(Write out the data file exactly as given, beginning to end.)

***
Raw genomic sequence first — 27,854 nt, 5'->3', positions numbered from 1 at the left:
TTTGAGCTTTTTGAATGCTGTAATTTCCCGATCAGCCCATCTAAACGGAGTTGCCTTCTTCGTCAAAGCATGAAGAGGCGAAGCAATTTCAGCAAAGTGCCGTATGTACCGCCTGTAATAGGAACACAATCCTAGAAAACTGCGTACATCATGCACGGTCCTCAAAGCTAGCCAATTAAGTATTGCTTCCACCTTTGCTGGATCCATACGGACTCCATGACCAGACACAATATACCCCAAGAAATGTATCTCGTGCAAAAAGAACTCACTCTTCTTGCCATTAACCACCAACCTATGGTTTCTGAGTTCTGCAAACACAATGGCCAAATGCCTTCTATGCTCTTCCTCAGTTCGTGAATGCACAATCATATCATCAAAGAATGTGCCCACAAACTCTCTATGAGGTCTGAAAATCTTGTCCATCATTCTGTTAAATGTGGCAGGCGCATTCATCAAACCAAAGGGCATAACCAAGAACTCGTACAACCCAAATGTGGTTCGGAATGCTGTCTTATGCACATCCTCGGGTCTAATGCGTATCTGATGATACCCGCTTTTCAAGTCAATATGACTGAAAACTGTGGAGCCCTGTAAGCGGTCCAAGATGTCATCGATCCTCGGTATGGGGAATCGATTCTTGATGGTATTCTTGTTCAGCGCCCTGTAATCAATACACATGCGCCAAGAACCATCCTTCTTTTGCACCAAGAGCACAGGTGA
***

Raw genomic sequence first — 27,854 nt, 5'->3', positions numbered from 1 at the left:
TTTGAGCTTTTTGAATGCTGTAATTTCCCGATCAGCCCATCTAAACGGAGTTGCCTTCTTCGTCAAAGCATGAAGAGGCGAAGCAATTTCAGCAAAGTGCCGTATGTACCGCCTGTAATAGGAACACAATCCTAGAAAACTGCGTACATCATGCACGGTCCTCAAAGCTAGCCAATTAAGTATTGCTTCCACCTTTGCTGGATCCATACGGACTCCATGACCAGACACAATATACCCCAAGAAATGTATCTCGTGCAAAAAGAACTCACTCTTCTTGCCATTAACCACCAACCTATGGTTTCTGAGTTCTGCAAACACAATGGCCAAATGCCTTCTATGCTCTTCCTCAGTTCGTGAATGCACAATCATATCATCAAAGAATGTGCCCACAAACTCTCTATGAGGTCTGAAAATCTTGTCCATCATTCTGTTAAATGTGGCAGGCGCATTCATCAAACCAAAGGGCATAACCAAGAACTCGTACAACCCAAATGTGGTTCGGAATGCTGTCTTATGCACATCCTCGGGTCTAATGCGTATCTGATGATACCCGCTTTTCAAGTCAATATGACTGAAAACTGTGGAGCCCTGTAAGCGGTCCAAGATGTCATCGATCCTCGGTATGGGGAATCGATTCTTGATGGTATTCTTGTTCAGCGCCCTGTAATCAATACACATGCGCCAAGAACCATCCTTCTTTTGCACCAAGAGCACAGGTGA